The process of designing research protocols for testing treatment effects and reporting the results of such research demands both explicit and implicit value judgments. When measuring the effects of alternative treatments, those judgments can include decisions about what outcomes to measure and for which persons they should be measured, how to aggregate disparate outcomes, and how to decide whether differences are substantial enough to differentiate between treatments. Researchers and reviewers often do not acknowledge problems of this sort, and default solutions are based on common usage rather than any epistemologic justification. Acknowledging the value commitments inherent in choices about research methods should serve to increase variation in methods rather than constrain them within conventional patterns. Especially with research intended to shape policy and practice, more thoughtful choices, humility in recognizing the limits of available methods, and flexibility in establishing the thresholds for significant differences for each study seem to be justified. The choices researchers make should be documented and the reasons for those choices should be given explicitly in publications and presentations so that readers and other users of the information are enabled and expected to bear more responsibility for interpreting and applying the findings appropriately.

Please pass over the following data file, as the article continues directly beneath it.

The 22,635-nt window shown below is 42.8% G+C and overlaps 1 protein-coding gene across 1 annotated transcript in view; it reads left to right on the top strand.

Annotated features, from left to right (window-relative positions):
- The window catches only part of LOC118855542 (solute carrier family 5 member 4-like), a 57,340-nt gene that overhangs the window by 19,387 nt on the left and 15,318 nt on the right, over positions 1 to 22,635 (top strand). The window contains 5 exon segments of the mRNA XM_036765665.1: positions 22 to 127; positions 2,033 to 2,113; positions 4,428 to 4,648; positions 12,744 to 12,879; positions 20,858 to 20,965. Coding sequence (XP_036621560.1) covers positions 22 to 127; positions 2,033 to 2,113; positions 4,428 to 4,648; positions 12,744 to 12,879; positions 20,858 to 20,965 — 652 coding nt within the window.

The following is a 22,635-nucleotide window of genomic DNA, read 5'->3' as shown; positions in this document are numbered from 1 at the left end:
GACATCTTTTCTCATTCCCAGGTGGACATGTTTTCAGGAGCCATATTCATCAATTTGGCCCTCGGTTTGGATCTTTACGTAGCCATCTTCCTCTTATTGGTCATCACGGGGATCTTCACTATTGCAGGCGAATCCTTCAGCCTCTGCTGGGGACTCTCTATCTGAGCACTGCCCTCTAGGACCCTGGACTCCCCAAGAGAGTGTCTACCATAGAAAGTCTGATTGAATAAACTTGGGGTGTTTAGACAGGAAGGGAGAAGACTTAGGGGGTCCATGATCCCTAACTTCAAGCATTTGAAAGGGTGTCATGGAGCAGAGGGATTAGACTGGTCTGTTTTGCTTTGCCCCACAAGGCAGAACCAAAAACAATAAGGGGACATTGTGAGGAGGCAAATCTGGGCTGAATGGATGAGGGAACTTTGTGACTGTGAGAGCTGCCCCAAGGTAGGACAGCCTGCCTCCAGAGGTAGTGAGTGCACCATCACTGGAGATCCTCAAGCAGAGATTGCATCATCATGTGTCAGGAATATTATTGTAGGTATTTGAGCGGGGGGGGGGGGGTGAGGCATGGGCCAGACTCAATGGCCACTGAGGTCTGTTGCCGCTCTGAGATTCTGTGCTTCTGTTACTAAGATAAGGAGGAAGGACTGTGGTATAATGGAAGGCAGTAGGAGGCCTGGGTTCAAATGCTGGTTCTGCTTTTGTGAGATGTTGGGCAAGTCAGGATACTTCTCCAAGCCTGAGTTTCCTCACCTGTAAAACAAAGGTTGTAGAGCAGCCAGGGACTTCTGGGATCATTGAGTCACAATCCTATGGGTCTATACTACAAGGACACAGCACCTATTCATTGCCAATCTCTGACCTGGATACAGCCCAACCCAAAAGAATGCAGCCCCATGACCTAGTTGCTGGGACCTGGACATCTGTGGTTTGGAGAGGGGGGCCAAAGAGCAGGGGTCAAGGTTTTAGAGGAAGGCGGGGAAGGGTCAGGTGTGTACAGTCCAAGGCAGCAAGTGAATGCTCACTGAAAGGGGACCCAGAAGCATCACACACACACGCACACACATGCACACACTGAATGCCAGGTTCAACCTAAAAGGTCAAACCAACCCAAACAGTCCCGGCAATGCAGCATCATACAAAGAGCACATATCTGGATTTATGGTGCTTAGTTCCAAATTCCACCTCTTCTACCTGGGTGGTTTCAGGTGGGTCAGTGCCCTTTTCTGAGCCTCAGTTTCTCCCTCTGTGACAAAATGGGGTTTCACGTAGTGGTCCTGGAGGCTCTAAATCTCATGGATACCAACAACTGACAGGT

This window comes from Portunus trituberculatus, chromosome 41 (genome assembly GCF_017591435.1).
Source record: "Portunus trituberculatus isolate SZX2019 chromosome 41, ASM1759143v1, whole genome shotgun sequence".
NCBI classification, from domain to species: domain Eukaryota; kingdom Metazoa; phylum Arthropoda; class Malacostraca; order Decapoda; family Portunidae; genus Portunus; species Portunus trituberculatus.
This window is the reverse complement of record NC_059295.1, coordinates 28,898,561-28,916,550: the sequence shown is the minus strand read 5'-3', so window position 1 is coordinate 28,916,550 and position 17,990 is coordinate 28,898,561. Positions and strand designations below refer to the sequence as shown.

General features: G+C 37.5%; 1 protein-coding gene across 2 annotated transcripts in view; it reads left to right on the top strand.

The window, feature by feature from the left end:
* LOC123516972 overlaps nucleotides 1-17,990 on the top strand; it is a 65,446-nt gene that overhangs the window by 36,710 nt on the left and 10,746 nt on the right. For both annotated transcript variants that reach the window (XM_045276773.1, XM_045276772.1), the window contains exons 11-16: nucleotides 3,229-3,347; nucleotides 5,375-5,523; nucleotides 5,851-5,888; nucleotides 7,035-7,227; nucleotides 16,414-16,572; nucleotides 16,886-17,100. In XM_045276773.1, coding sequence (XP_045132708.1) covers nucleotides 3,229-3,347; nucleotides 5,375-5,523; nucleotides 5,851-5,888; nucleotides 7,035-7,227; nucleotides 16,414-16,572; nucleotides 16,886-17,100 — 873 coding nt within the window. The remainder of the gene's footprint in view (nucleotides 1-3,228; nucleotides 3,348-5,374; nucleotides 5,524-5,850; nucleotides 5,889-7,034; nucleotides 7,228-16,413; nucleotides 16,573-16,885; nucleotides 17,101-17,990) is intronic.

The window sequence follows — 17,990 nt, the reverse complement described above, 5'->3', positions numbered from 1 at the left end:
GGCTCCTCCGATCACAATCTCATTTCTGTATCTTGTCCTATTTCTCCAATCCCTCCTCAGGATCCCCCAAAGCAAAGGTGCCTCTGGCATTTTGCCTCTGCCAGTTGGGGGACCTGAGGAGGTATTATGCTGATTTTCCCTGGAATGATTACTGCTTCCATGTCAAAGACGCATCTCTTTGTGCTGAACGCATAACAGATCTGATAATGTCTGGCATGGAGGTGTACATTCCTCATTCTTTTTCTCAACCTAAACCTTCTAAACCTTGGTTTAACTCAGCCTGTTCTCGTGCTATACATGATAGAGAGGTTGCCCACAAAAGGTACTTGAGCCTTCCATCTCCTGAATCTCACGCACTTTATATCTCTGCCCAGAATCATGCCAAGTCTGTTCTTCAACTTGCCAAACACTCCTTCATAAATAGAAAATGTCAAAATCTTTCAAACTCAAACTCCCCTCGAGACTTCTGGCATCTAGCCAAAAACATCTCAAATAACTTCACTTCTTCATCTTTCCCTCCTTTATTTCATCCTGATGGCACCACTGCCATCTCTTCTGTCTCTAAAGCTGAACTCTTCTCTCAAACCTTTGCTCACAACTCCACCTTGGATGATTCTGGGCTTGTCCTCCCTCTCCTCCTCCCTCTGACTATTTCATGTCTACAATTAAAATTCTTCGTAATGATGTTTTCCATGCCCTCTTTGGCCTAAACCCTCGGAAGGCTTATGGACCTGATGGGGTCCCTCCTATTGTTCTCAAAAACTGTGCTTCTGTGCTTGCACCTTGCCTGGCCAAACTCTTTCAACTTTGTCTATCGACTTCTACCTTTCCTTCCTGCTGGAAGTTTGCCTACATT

|Original language||English (US)|
|Issue number||4 Suppl|
|State||Published - Apr 1995|